Best Buy CEO Takes Lessons From the Front Line
Best Buy CEO Brian Dunn started out working in stores and knows that associates on the front line are a valuable source of information that he needs to tap into.
In an interview with The New York Times, Mr. Dunn recalled an experience where the store manager sought out his opinion as a 14-year-old manning the checkout. After giving a no insight answer, Mr. Dunn recalled the manager saying, "I asked you about this ’cause I really care what you think. You’re doing this every single day and I want to know what you think about it."
Mr. Dunn, who moved from that first job in a supermarket to working in a consumer electronics store and eventually up the ladder to his present position, added, "I know it seems simple, but just that notion of learning from people who are actually doing the work, and the encouragement he gave me to tell him exactly what I thought really stayed with me, and it was a recurring thing throughout the time I worked for him."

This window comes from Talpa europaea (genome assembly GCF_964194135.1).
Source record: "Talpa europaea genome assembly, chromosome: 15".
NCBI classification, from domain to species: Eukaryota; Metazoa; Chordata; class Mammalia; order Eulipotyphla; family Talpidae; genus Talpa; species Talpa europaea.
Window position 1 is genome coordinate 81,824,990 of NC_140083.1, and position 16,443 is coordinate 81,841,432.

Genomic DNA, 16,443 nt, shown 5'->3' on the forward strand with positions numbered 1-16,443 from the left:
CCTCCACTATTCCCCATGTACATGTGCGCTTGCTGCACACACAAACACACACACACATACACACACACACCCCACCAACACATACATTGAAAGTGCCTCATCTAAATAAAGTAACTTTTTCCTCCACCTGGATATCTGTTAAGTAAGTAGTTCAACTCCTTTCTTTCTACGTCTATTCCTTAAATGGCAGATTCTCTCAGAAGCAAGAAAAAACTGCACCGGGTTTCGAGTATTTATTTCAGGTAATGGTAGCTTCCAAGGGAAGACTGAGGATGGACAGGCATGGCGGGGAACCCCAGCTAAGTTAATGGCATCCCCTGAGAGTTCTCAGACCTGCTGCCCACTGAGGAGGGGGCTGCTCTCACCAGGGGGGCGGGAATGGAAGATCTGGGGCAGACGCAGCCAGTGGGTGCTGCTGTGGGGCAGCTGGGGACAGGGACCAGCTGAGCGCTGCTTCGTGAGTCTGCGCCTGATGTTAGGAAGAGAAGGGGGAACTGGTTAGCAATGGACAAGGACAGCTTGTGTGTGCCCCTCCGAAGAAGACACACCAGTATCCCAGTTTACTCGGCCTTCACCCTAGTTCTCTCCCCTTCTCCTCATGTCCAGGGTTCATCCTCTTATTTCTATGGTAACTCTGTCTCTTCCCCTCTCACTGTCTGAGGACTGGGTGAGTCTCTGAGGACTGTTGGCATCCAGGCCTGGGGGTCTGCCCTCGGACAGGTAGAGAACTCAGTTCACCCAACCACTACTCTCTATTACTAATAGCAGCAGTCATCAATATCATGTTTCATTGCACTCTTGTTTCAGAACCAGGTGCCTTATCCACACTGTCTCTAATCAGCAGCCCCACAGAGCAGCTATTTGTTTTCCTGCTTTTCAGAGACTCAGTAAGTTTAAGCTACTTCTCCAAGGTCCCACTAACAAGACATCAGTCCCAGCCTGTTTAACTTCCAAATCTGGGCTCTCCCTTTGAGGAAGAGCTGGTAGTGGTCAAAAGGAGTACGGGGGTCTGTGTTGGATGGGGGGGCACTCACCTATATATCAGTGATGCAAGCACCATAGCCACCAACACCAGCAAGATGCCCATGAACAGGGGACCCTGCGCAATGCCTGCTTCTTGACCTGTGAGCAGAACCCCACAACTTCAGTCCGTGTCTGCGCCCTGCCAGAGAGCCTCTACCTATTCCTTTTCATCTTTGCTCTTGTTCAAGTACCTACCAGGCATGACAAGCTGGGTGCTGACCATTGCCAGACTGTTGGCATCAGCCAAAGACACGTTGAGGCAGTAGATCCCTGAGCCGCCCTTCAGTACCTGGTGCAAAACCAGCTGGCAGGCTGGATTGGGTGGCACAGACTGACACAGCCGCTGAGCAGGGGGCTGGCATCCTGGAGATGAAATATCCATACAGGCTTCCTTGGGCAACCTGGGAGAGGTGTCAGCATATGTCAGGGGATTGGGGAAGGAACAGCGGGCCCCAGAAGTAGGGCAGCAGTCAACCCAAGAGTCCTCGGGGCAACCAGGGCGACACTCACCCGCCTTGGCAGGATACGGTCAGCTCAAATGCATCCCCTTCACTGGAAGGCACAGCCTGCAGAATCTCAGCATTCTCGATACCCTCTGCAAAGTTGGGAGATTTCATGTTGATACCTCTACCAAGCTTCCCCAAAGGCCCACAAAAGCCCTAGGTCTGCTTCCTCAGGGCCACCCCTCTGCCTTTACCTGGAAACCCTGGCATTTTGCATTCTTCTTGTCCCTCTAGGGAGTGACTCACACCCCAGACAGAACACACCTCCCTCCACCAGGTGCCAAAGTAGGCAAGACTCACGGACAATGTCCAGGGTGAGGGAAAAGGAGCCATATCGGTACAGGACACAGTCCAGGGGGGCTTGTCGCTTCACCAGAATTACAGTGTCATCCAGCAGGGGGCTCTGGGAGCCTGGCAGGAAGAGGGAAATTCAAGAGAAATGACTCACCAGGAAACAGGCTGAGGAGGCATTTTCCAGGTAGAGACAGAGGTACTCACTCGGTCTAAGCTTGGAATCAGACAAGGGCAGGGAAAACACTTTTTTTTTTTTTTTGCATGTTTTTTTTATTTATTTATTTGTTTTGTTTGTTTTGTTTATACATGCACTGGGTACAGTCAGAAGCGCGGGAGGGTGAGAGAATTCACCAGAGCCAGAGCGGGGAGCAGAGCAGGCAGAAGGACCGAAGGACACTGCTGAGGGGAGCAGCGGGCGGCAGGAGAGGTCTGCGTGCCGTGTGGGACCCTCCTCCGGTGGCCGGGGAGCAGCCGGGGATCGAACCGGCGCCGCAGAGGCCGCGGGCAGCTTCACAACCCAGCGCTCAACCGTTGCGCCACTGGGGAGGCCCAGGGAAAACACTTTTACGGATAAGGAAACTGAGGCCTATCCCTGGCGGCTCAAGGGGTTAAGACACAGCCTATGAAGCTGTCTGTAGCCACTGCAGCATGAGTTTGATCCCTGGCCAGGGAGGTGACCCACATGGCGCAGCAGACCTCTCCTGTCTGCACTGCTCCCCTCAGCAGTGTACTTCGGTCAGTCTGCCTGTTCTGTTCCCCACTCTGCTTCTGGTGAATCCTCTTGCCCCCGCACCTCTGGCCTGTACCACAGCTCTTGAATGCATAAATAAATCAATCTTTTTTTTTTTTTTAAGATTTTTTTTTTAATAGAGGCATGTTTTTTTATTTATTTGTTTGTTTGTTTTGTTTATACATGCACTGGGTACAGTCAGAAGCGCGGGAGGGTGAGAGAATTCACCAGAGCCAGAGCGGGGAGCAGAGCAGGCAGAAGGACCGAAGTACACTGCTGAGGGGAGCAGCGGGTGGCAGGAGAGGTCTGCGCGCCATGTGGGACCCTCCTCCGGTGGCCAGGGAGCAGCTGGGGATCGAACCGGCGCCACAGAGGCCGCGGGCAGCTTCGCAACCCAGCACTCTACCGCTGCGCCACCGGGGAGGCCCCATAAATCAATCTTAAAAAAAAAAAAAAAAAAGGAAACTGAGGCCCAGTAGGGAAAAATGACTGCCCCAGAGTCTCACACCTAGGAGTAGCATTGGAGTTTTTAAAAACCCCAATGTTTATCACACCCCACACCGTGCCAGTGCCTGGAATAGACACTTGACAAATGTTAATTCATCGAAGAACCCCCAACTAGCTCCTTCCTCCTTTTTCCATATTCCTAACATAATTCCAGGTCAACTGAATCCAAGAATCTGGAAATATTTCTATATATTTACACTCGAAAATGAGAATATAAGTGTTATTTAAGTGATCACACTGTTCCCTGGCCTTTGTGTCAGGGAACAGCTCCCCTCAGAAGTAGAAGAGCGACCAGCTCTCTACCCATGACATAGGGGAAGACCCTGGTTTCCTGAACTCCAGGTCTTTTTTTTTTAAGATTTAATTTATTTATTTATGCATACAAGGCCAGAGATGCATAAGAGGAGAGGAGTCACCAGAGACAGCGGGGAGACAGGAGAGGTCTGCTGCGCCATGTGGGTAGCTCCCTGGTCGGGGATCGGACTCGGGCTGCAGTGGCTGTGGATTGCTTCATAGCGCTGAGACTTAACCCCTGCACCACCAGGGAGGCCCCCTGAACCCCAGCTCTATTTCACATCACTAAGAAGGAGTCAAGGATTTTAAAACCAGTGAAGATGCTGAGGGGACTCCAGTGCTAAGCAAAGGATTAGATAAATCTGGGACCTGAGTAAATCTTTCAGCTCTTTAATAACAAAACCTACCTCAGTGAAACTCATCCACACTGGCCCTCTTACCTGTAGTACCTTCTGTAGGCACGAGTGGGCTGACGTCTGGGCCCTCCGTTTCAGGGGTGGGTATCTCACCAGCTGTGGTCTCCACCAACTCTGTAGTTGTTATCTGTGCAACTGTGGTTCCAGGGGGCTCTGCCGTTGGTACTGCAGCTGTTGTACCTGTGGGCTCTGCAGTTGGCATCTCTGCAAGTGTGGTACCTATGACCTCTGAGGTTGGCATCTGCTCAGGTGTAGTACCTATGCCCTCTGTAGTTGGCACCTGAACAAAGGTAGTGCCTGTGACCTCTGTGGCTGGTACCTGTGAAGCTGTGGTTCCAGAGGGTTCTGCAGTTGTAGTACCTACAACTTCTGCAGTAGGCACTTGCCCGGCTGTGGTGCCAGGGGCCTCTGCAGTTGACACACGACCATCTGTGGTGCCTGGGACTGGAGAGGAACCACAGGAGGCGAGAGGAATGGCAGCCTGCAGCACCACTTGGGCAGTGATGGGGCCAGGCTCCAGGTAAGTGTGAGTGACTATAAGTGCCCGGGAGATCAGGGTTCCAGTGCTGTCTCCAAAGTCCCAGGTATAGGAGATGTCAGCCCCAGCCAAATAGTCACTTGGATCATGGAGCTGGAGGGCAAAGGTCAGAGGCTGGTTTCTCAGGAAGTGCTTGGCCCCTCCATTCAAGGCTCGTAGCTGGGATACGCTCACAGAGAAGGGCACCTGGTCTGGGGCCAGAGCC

Today as CEO of the consumer electronics chain, Mr. Dunn told the Times, "It’s really important to me to get out where the customer experiences the brand, and that means I surf our Web pages. It means I call our call center. It means I visit our stores and talk to our associates about what’s working, what’s not."
Discussion Questions: What is your assessment of Brian Dunn’s approach to leading Best Buy? Does Mr. Dunn’s store-level experience give him an edge over CEOs leading other companies who did not come up from the front lines?